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Saturday, 8 February 2014

Catherine of Aragón

Catherine of Aragón (1485-1533) was born at Alcalá de Henares, the youngest daughter of Queen Isabella I of Castile and King Ferdinand II of Spain.

Catherine was three-years-old when she was betrothed to Prince Arthur, heir apparent to the English throne. They married in 1501, but Arthur died five months later.

After Prince Arthur's death, Catherine remained in England, virtually penniless, until her marriage to John's brother, King Henry VIII, in 1509. They wed at Leeds Castle in Kent.

Catherine bore Henry only one daughter, the moody, dispirited Queen Mary, and  and after four miscarriages and several still births, she had lost her figure. When she did produce a son, the King celebrated by arranging a jousting match at Greenwich but the baby died after seven and a half weeks.

Anne Boleyn was a lady-in-waiting to Queen Catherine when Henry VIII became enamoured of her.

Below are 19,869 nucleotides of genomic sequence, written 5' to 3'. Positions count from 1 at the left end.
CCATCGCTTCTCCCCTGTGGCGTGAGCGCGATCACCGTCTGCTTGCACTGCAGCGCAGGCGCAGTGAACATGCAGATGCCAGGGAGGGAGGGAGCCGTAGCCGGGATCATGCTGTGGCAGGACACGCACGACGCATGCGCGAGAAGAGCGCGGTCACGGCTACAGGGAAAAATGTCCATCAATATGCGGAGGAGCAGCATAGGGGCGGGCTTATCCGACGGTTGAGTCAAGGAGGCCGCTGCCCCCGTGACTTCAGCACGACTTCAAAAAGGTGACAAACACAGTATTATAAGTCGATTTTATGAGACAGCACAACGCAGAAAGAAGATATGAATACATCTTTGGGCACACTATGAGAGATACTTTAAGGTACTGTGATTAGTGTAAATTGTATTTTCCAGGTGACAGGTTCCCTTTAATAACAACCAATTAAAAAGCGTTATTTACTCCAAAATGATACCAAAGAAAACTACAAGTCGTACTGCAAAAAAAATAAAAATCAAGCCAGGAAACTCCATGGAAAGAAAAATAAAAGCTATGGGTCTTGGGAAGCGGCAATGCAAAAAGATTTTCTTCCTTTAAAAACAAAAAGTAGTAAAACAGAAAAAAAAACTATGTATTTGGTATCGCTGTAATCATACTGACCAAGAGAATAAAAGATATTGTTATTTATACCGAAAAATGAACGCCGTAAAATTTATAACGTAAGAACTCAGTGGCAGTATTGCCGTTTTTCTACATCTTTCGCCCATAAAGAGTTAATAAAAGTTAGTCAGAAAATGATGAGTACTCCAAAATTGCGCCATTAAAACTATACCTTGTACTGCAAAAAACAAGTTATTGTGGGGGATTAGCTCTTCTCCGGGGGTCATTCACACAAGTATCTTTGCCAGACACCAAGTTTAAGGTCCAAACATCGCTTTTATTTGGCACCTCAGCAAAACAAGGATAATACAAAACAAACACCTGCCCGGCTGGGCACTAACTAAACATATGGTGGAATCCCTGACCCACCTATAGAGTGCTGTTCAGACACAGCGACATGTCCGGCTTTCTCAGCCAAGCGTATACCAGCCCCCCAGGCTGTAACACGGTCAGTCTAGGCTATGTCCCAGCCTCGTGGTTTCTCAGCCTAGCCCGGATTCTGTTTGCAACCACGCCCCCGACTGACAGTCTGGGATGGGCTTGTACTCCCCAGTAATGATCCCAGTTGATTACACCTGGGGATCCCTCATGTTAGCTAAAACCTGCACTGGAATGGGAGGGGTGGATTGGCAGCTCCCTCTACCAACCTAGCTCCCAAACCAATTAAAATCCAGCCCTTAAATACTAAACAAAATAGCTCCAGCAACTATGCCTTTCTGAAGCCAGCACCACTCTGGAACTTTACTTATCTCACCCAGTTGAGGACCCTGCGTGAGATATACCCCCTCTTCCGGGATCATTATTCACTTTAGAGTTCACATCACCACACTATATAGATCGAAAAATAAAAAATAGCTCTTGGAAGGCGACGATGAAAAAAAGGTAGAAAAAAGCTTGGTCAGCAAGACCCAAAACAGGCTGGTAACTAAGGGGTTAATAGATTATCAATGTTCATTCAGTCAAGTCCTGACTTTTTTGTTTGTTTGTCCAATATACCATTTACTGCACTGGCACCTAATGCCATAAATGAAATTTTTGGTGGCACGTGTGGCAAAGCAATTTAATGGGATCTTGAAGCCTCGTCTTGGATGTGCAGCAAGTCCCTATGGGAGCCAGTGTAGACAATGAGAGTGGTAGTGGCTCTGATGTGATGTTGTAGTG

King Henry regarded his lack of children by Catherine, as God's judgement for having violated the Levitical law against marrying a brother's wife. Wanting a male heir, Henry sought an annulment in 1526 when Catherine was too old to bear children. When Pope Clement VII  demanded that the case be referred to him, Henry married Anne Boleyn, afterwards receiving the desired decree of nullity from Thomas Cranmer, the Archbishop of Canterbury, in 1533.

Catherine wrote in a letter to Cardinal Wolsey “I thank God to be busy with the golfe”. This is the first written evidence of golf being played in England.

Catherine was a member of the Third Order of Saint Francis and was said to be meticulous in her religious obligations in the Order, integrating without demur her necessary duties as queen with her personal piety.

The outcast Catherine of Aragón died in 1536 after three years of lonely banishment at one of the country manors in Ampthill Castle, near St. Albans. Prayer and her deep-seated faith sustained her, and she refused to acknowledge her deposition.

Henry dressed entirely in yellow with a white feather in his cap to mourn the news of Catherine (yellow was said to be the Spanish colour of mourning). Later in the day it is reported that Henry and Anne Boleyn both individually and privately wept for her death.

Sources Wikipedia, © RM 2014. Helicon Publishing is division of RM.

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